A Rural Youth Farmer Family Harvest only Two Cups of Beans after a long drought

In East Africa the majority of the population live in remote rural communities with access to a poor infrastructure and live from a small income.
The average small-sized rural youth farmer has only little influence on the national legislation, little knowledge and access to the fast moving international developments.Due to bad crop yields in the last consecutive seasons that result from long droughts, various crop diseases and heavy rainfalls, the communities face severe poverty. In addition to this hardship, the access to clean drinkable water, to medical service and good schools in rural areas remain much behind the developments that drive the metropolitan areas in some East African regions.

The possibilities for self-youth farmer development in the rural communities are directly linked to obtaining fair prices for farmed goods. With only very little support from the local governments, the rural youth farmers have become the losers of the global economy.
Facing a very limited access to proper and affordable justice services and having insufficient knowledge about their fundamentals rights, the youth farming communities can hardly fight against the injustice.

KIRUCODO seeks to better the situation of the rural youth farming communities through sustainable agriculture and other related locally applied skills to foster their development. This however will not be possible, if the people remain without access to clean water, good education, remain ignorant of their fundamental rights, remain restricted from affordable and reachable health services, restricted from access to information tools, and additional practical training opportunities.
As a first step towards empowering the community KIRUCODO introduced the “Rural Communities Criminal Justice Awareness Project” in June 2009. The Project under the “International Bridges to Justice Inc.” aims at familiarizing local people with their fundamental rights and encourages them to seek justice without hesitation.

Since November 2006 KIRUCODO strives to find donations of scholastic materials for the students of the local schools and to hence improve their learning experience and the quality of teaching thus helping rural youth farmer and children to stay in schools without much hindrances.

In 2009 KIRUCODO established a local information resource centre for the community of Kikandwa village. This was made possible with the publications donated by various organizations, including the CTA of The Netherlands, Bees for Development of the UK and others. The centre and its information is open for free to all farmers especially the youth in an around Kikandawa village .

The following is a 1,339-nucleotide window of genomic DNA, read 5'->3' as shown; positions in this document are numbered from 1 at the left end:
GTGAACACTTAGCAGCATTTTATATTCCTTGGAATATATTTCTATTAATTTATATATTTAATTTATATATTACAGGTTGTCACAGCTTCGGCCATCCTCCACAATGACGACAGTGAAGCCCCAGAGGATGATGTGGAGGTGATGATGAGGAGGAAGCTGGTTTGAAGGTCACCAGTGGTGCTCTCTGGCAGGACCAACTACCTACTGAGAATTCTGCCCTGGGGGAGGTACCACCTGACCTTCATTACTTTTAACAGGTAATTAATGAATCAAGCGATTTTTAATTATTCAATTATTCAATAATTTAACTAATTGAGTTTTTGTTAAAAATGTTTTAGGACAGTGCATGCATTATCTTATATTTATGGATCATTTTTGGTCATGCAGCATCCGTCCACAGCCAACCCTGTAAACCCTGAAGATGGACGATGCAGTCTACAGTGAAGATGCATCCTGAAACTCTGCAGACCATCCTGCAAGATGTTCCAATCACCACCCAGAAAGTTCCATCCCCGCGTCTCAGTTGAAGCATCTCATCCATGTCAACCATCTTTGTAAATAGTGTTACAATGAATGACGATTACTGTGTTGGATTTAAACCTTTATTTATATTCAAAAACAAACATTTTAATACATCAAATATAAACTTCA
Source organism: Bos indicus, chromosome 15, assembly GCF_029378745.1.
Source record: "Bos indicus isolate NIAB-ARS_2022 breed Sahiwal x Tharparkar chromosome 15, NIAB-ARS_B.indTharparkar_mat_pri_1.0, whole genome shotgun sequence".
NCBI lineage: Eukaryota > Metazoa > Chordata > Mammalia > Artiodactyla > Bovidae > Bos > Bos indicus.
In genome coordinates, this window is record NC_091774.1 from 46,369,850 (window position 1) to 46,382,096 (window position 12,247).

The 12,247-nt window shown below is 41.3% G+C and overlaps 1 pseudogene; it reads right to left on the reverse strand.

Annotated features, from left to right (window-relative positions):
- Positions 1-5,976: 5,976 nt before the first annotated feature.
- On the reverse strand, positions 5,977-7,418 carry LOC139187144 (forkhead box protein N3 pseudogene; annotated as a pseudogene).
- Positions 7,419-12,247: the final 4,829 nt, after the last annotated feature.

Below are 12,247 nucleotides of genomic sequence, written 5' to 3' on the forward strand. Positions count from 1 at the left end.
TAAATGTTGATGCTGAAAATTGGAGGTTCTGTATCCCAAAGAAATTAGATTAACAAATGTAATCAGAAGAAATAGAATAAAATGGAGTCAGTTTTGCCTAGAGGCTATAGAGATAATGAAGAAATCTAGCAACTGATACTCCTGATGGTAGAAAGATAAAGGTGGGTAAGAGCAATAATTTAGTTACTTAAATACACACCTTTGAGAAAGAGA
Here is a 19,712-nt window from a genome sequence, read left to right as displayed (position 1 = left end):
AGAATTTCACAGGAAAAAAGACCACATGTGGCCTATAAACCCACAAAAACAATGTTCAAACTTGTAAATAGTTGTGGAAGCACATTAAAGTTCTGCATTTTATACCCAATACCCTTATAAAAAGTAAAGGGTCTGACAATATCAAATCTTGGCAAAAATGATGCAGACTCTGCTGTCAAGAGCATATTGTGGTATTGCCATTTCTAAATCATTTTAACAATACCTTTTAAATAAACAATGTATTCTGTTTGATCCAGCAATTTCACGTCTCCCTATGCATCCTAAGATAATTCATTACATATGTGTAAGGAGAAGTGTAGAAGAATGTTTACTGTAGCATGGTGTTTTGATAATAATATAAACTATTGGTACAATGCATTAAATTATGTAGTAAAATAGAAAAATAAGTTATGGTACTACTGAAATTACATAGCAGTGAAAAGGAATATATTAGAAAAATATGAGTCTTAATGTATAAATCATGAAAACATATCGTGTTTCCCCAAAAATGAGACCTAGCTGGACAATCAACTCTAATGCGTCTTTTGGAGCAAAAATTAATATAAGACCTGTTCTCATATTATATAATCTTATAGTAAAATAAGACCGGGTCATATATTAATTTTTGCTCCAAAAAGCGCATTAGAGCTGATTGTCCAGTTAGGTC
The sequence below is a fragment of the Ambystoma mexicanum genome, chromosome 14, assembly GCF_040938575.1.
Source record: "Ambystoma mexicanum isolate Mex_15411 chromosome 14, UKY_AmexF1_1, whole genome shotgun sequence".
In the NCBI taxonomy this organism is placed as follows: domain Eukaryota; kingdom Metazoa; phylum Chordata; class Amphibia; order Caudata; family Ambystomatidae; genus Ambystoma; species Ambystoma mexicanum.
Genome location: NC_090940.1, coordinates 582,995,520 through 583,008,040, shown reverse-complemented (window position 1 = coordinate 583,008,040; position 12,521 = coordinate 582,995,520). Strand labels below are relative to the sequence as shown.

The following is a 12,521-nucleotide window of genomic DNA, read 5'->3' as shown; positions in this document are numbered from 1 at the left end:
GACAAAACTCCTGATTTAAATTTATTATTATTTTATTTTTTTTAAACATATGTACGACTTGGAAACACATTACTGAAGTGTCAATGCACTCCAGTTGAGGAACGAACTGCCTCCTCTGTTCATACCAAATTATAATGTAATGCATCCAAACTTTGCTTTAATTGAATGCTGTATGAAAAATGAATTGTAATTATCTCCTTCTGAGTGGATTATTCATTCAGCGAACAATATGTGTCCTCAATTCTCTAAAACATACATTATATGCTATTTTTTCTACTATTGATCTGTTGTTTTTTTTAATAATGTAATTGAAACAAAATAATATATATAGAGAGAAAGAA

Since 2006 KIRUCODO has been offering free training opportunities for skills development like sustainable beekeeping to the rural youth farmers among others.
Furthermore KIRUCODO has now established a skills development centre in Kikandawa village to train local people especially the youth farmers in sewing, typewriting and carpentry in order to give them additional practical skills to supplement on their farming skills thus creating them more opportunities to improve their incomes.

In conclusion KIRUCODO tries to implement the core values of the Millennium Development Goals in its region of operation and hopes that through further help and partnership the most important targets can be reached soon. With our strong emphasis on the rural youth farming communities and our work as a grassroots organization we, hope to set an example for further successful operations in similar communities in the poor and underdeveloped regions of Earth.


Leave a Reply

Fill in your details below or click an icon to log in: Logo

You are commenting using your account. Log Out /  Change )

Google+ photo

You are commenting using your Google+ account. Log Out /  Change )

Twitter picture

You are commenting using your Twitter account. Log Out /  Change )

Facebook photo

You are commenting using your Facebook account. Log Out /  Change )


Connecting to %s

%d bloggers like this: